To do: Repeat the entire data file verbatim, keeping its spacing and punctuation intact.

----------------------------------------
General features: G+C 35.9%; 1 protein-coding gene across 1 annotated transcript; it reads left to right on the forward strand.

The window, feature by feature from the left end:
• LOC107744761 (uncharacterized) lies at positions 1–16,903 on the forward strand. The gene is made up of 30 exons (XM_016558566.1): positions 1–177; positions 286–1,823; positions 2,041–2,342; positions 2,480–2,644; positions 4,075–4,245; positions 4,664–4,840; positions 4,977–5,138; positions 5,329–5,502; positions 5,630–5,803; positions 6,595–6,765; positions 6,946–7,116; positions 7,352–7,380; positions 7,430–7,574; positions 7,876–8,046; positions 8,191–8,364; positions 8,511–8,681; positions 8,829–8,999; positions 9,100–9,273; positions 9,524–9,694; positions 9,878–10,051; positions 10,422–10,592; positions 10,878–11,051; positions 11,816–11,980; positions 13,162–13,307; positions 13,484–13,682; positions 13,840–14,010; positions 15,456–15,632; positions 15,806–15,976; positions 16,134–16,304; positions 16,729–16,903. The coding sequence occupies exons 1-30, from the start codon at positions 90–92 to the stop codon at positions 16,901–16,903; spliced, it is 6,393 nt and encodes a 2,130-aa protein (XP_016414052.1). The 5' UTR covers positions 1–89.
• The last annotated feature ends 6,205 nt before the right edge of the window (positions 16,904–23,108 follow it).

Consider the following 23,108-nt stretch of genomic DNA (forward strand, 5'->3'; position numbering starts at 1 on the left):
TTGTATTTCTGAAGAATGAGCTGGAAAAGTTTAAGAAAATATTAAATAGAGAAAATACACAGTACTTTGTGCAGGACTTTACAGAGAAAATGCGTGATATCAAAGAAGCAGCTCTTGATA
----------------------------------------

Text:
General features: G+C 35.9%; 1 protein-coding gene across 1 annotated transcript; it reads left to right on the forward strand.

The window, feature by feature from the left end:
• LOC107744761 (uncharacterized) lies at positions 1–16,903 on the forward strand. The gene is made up of 30 exons (XM_016558566.1): positions 1–177; positions 286–1,823; positions 2,041–2,342; positions 2,480–2,644; positions 4,075–4,245; positions 4,664–4,840; positions 4,977–5,138; positions 5,329–5,502; positions 5,630–5,803; positions 6,595–6,765; positions 6,946–7,116; positions 7,352–7,380; positions 7,430–7,574; positions 7,876–8,046; positions 8,191–8,364; positions 8,511–8,681; positions 8,829–8,999; positions 9,100–9,273; positions 9,524–9,694; positions 9,878–10,051; positions 10,422–10,592; positions 10,878–11,051; positions 11,816–11,980; positions 13,162–13,307; positions 13,484–13,682; positions 13,840–14,010; positions 15,456–15,632; positions 15,806–15,976; positions 16,134–16,304; positions 16,729–16,903. The coding sequence occupies exons 1-30, from the start codon at positions 90–92 to the stop codon at positions 16,901–16,903; spliced, it is 6,393 nt and encodes a 2,130-aa protein (XP_016414052.1). The 5' UTR covers positions 1–89.
• The last annotated feature ends 6,205 nt before the right edge of the window (positions 16,904–23,108 follow it).

Consider the following 23,108-nt stretch of genomic DNA (forward strand, 5'->3'; position numbering starts at 1 on the left):
TTGTATTTCTGAAGAATGAGCTGGAAAAGTTTAAGAAAATATTAAATAGAGAAAATACACAGTACTTTGTGCAGGACTTTACAGAGAAAATGCGTGATATCAAAGAAGCAGCTCTTGATA